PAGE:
Members of the Yazidi
Members of the minority Yazidi sect who were released on 8 April 2015 on the outskirts of KirkukReuters

Extremist groups such as the Islamic State (Isis) and Boko Haram are using rape as a weapon of war, a UN report has warned.

Secretary General Ban Ki-moon said 2014 was marked by hundreds of accounts of rape, forced marriage and sexual slavery in war-torn countries such as Iraq, Syria, Somalia, Nigeria and Central African Republic.

Ban expressed concern over the findings of the UN annual report, which analysed rates of sexual violence against women and girls, men and boys in 19 countries. The report concluded that sexual violence was not incidental, but purposely committed by terror groups.

"The confluence of crises wrought by violent extremism has revealed a shocking trend of sexual violence employed as a tactic of terror by radical groups," Ban said, adding that defeating terror groups around the world is "an essential part of the fight against conflict-related sexual violence".

The report said that there has been an increase in cases of sexual violence since mid-2014, following the insurgence of IS last summer, that resulted in the abduction, rape and sexual enslavement of thousands of girls from the Yazidi community, which mostly bears the brunt of IS's persecution of non-Muslims and non-Sunnis.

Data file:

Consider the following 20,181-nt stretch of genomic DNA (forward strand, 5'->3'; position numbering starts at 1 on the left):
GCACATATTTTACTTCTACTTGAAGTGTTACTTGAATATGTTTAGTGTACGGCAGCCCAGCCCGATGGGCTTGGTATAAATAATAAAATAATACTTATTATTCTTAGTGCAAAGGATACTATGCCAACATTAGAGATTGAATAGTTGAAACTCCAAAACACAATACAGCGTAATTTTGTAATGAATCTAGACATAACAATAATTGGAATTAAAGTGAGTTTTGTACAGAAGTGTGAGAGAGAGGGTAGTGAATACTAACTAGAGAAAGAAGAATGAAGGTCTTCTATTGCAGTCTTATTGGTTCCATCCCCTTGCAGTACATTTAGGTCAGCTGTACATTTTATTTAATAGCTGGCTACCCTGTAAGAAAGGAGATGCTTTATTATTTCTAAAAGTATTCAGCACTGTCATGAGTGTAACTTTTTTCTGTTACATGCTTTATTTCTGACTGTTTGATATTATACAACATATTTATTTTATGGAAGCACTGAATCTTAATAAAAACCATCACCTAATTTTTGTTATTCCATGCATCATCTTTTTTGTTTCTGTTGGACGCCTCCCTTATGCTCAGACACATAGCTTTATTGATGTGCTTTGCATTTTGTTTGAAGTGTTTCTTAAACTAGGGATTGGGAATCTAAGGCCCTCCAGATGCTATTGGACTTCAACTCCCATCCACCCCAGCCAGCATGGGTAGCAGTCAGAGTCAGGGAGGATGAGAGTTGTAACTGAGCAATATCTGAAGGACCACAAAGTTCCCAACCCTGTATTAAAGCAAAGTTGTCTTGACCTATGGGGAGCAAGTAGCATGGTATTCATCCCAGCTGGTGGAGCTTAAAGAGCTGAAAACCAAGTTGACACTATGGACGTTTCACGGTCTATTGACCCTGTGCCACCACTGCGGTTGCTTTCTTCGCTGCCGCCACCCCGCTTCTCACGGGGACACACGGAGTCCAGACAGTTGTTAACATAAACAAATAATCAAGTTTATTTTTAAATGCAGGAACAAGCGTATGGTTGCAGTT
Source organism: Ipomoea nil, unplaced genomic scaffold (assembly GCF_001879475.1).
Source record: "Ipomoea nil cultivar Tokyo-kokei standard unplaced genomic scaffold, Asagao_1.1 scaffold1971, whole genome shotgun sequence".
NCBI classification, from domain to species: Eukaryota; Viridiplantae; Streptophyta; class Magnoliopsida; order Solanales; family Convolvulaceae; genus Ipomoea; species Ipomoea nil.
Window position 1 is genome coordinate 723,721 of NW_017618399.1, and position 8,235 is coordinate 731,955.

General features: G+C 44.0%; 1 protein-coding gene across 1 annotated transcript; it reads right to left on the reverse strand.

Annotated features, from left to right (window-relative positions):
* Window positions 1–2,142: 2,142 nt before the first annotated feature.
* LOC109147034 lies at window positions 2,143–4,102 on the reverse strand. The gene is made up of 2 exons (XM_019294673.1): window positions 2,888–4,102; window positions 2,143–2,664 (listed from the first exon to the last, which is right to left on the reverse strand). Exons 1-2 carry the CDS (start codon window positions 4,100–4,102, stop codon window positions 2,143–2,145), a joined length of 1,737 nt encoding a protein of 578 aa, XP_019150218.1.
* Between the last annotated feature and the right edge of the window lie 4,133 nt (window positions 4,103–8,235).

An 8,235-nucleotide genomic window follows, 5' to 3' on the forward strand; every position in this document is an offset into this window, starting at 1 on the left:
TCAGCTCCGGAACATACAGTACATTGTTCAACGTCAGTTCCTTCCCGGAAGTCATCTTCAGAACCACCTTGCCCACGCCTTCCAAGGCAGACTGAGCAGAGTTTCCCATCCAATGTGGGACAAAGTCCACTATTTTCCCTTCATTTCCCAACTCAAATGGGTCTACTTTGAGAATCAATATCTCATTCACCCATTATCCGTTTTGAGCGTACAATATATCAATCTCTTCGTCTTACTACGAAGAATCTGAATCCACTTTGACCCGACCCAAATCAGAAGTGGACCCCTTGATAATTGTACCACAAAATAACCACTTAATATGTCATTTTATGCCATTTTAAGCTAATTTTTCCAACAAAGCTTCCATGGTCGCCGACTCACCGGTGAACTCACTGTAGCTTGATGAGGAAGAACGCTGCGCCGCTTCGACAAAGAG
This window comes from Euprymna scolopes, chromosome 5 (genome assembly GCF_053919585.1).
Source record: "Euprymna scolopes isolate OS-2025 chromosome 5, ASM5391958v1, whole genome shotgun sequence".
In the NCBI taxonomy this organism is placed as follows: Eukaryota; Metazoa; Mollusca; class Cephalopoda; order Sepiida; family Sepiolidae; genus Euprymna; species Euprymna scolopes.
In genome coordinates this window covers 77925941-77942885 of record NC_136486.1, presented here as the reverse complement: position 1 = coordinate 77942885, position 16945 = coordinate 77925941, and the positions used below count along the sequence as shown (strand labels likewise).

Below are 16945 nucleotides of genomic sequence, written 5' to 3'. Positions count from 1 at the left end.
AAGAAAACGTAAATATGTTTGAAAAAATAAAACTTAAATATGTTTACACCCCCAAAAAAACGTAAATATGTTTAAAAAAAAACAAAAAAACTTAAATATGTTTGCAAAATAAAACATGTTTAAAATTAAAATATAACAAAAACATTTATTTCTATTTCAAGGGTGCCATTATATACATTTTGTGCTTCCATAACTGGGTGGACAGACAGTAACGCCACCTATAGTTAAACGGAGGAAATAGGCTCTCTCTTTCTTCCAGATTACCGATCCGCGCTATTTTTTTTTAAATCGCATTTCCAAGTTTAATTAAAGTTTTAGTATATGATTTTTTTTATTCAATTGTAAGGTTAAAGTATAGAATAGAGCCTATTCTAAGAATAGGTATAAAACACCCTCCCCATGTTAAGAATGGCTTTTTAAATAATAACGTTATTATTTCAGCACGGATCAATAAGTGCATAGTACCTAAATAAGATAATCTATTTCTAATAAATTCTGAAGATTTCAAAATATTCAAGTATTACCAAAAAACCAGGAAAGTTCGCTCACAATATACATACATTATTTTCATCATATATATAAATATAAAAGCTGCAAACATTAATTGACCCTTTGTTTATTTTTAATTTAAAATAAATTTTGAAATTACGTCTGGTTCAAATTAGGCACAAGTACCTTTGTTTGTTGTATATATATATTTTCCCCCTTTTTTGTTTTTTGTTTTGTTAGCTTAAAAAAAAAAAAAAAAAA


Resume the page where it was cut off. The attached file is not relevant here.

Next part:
According to the UN, IS "uses sexual violence to spread terror, persecute ethnic and religious minorities and suppress communities that oppose its ideology".

Earlier in April, reports emerged that Yazidi girls were snatched from their mothers, sold to IS fighters, tortured and even raped in public by more than two or three insurgents at a time before being freed by IS in northern Iraq.

bringbackourgirls
June 2, 2014: Schoolgirls who escaped from Boko Haram kidnappers in the village of Chibok wait at the government house in Maiduguri to speak with State Governor Kashim ShettimaAFP

The report was published as Nigerians mark one year since more than 200 schoolgirls were kidnapped by Boko Haram in Chibok, Borno state.

The terrorists abducted some 270 schoolgirls from Chibok on 14 April 2014. Shortly after, 50 girls managed to escape but the rest are still missing amid reports they are being used as suicide bombers, raped and forced to marry their abductors.

In a separate report, the UN Children's Fund (Unicef) warned that some 800,000 children have been displaced due to violence by Boko Haram. Many of them have been separated from their families and are subjected to abuse such as rape and forced marriage. Some of them are also being used by the terrorists as combatants and for suicide bomb missions.